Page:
- The best-looking iPhone of all time remains the gloriously plastic iPhone 5c.
- In contrast, the iPhone X is sterile and hostile.
- Launched in 2013, sales of the 5c were disappointing — so we’re unlikely to see a return.
In September this year, Apple’s chief executive Tim Cook took announced what he said was the most advanced iPhone of all time with much pomp and ceremony.
The iPhone X would, Cook proclaimed, “set the path for technology for the next decade.” It was “the biggest leap forward since the original iPhone” — “The future of the smartphone,” even.
The reality? Its appearance is lacklustre — the latest in a long line of boring iPhones, with little to distinguish it from competitors. It’s a far cry from what remains the best-looking Apple smartphone of all time: The iPhone 5c.
It was a quintessentially Apple design
Remember the 5c? Unveiled back in September 2013, it was “beautifully, unapologetically plastic” — highly distinctive, but also quintessentially Apple.
Coming in five glossy colours — white, pink, yellow, blue, and green — the 5C was a lower-cost edition to the iPhone line, alongside the iPhone 5S. Its bold finish was reminiscent of the old iMac G3 — back before Apple began to fetishise chrome and glass at the expense of approachability.
The design proved plastic didn’t have to be synonymous with “cheap” (just don’t mention those hideous Apple-made cases) and the salmon-pink model, in particular, was visually striking in the best possible way.
The iPhone X’s design isn’t all that
Fast-forward to 2017. The iPhone X’s big innovation is a nearly edge-to-edge screen. Xiaomi — a Chinese smartphone maker historically derided as copying Apple’s designs — did the same thing back in 2016.
Low-bezel designs (the technical term for edge-to-edge screens) are ten-a-penny among high-end smartphone companies these days. Everyone from startups like Essential to giants like Samsung and Google are making them (the PH-1, the Galaxy S8, and the Pixel 2 XL respectively).
The X comes in two tediously predictable colours — black and white — with no options available for customers who’d rather not carry around what looks like a shard of an office block in their pocket.
This is par for the course these days. Most smartphone makers opt for the most conservative colour options possible — an endless stream of boringly tasteful silver and muted gold. It’s a crying shame. There are near-infinite variations in fashion and style, so why should phones be limited to a handful of metallic shades?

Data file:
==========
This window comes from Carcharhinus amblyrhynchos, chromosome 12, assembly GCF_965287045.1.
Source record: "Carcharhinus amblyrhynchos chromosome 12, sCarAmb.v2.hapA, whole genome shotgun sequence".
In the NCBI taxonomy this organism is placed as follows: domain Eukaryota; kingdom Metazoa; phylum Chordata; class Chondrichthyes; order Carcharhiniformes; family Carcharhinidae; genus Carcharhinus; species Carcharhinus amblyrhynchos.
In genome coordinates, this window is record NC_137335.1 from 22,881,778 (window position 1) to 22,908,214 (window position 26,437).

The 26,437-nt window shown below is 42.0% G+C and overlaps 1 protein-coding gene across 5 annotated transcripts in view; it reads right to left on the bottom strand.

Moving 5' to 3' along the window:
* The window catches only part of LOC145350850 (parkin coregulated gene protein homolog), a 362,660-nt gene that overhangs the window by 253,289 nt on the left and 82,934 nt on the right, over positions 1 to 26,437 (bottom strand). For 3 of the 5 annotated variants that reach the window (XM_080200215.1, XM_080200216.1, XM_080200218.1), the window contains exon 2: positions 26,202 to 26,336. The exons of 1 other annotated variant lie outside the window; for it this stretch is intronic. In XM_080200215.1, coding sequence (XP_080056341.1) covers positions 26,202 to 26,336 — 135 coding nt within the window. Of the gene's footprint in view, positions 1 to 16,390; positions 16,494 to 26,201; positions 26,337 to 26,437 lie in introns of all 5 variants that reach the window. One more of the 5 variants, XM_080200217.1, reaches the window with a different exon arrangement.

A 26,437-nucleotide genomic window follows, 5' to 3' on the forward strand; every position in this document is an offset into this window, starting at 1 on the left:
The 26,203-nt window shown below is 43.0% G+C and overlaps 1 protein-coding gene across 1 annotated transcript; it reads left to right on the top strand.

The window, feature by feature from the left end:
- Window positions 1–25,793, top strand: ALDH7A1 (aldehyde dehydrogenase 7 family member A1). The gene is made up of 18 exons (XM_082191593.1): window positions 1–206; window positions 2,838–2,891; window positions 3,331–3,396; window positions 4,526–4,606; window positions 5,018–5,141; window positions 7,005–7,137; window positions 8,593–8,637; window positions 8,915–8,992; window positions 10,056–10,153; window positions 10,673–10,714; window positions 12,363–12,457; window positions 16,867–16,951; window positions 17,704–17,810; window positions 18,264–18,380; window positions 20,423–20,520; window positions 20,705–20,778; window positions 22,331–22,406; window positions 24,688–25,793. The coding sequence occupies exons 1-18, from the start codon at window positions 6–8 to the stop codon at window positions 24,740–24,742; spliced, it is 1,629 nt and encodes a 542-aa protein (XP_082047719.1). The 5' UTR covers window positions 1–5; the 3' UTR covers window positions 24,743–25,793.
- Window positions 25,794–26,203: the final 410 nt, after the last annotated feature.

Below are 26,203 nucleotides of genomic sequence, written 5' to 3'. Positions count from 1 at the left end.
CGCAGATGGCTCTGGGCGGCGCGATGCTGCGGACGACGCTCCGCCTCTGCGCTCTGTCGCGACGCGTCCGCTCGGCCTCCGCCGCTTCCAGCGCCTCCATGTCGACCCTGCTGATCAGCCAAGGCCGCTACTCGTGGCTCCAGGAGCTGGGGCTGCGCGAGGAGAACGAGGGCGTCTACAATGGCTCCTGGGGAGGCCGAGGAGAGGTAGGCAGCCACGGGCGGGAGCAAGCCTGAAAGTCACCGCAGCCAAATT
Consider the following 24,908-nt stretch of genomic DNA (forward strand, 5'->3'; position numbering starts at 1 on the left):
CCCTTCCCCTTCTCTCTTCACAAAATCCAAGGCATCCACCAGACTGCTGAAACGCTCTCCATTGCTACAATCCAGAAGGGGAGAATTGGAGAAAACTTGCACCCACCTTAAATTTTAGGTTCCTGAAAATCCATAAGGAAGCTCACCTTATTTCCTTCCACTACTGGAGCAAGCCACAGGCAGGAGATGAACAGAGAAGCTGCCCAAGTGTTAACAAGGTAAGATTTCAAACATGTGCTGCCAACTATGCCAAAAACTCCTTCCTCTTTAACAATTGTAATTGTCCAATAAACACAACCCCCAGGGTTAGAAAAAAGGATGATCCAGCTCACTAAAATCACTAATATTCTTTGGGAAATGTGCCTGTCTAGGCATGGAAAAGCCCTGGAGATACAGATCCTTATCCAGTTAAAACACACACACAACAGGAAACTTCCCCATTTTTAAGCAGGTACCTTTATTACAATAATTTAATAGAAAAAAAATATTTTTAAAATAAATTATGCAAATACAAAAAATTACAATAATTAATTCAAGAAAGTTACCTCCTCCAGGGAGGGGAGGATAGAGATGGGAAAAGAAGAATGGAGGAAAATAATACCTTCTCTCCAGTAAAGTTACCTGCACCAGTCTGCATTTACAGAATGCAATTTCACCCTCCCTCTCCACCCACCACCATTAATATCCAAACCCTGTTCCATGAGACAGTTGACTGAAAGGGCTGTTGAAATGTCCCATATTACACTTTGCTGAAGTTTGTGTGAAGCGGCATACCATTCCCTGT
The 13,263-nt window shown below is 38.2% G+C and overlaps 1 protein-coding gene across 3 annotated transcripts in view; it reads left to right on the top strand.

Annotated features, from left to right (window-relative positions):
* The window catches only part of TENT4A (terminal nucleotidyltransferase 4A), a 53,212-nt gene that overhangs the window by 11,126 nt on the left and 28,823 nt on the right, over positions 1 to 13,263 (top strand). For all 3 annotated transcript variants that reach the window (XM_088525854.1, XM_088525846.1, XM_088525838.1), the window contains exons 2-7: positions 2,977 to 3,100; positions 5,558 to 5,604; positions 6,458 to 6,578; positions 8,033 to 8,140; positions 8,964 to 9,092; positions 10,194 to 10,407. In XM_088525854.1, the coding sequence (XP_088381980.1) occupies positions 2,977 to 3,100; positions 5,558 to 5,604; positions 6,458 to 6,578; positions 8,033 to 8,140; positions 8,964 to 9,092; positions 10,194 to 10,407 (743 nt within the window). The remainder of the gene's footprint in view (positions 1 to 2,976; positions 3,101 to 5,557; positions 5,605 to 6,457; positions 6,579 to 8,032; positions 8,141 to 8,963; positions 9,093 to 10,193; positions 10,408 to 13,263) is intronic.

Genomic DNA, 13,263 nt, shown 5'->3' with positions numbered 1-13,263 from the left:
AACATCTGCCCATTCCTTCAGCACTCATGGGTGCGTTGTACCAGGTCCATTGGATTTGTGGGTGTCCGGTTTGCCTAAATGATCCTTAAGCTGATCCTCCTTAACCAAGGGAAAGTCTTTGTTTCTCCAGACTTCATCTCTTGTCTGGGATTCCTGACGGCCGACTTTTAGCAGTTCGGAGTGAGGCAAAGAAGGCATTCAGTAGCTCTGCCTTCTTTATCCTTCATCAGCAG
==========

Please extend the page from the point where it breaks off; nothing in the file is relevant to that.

Then there’s the iPhone X’s downright hideous back, with a camera unit that looks like it’s been super-glued on as an afterthought.
Apple’s other iPhones aren’t much better. Pre-5c devices generally look unexceptional and dated, while everything from the 6 onwards is basically the same phone, repackaged again and again and again.
Good night, sweet prince
Alas, the iPhone 5c is well past its prime. Now four years old, it no longer receives new software and security apps from Apple — making it tricky and risky to use.
Apple never broke out the device’s total sales, though Tim Cook admitted that they were lower than expected. It’s likely why the device never received any major updates, and was subsequently replaced by the infinitely more boring iPhone SE.
The 5c is a single, glorious aberration in Apple’s smartphone product line — a burst of colour in a dreary parade of chrome.
There are some promising signs for fans of bold designs. Earlier in 2017, there was an outpouring of interest in the limited-edition, charity-supporting red iPhone 7. Google’s Pixel 2 devices come in offbeat designs with colourful accents.
There is clearly a market for colourful, quality smartphones — if only companies can figure out how to tap into it.
Next time Apple wants to “redefine the smartphone,” it should channel the lessons learned from the iPhone 5c, and make a phone that actually looks fun.
This column does not necessarily reflect the opinion of Business Insider.
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